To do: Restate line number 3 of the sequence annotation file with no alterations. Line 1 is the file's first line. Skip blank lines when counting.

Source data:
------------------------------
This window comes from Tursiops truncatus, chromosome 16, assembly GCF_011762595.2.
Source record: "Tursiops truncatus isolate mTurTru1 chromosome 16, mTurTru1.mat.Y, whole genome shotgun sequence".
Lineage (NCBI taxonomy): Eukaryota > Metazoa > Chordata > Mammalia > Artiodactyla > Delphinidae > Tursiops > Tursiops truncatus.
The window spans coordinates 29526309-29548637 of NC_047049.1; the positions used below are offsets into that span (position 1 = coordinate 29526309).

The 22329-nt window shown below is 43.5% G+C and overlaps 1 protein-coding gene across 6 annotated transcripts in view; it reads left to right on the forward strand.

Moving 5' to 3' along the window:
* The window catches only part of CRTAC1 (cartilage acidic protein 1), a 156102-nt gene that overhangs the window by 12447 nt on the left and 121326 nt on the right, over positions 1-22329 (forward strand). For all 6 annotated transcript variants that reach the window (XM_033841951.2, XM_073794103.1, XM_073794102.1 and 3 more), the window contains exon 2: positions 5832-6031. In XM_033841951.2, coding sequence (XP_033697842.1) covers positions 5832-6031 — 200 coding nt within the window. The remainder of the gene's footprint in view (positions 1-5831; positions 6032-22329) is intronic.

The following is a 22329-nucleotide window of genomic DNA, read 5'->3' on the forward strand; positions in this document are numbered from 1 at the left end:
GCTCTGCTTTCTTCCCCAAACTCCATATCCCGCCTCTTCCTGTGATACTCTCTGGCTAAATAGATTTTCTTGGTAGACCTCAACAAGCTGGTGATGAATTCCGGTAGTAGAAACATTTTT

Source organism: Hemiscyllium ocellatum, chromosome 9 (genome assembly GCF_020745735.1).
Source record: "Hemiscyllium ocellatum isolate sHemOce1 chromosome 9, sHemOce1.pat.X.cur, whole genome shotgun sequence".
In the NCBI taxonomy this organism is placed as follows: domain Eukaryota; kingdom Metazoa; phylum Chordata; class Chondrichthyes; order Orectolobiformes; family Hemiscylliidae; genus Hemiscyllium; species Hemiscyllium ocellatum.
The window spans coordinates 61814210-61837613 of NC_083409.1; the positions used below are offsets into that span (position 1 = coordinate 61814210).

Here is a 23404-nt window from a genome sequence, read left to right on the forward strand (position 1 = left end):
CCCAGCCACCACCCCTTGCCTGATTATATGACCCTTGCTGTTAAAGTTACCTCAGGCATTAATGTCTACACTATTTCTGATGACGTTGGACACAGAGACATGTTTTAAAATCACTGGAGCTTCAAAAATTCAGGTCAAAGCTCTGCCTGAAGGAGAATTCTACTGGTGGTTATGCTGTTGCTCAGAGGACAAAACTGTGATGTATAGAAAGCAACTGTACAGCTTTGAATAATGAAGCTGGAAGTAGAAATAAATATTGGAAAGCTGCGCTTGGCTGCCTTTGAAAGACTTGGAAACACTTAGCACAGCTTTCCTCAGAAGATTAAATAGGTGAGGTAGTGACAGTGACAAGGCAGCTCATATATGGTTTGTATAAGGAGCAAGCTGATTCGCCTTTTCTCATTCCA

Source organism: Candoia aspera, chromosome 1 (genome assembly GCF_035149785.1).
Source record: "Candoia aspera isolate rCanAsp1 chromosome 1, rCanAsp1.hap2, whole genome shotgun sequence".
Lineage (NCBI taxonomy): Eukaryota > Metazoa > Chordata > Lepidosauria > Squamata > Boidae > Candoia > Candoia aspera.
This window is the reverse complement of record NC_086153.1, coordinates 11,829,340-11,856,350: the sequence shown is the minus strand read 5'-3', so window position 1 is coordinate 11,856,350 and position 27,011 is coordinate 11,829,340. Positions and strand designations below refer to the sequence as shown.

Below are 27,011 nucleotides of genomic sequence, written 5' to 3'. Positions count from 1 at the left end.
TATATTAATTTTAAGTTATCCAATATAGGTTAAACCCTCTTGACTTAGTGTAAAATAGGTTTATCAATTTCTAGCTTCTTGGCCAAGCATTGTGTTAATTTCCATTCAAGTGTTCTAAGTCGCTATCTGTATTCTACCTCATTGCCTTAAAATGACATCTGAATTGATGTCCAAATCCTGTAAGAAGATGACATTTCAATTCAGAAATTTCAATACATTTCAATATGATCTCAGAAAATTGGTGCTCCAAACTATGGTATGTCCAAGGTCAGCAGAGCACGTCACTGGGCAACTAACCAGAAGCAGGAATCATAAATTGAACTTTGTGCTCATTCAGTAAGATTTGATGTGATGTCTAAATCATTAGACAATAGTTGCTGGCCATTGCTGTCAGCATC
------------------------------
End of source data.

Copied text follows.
Lineage (NCBI taxonomy): Eukaryota > Metazoa > Chordata > Mammalia > Artiodactyla > Delphinidae > Tursiops > Tursiops truncatus.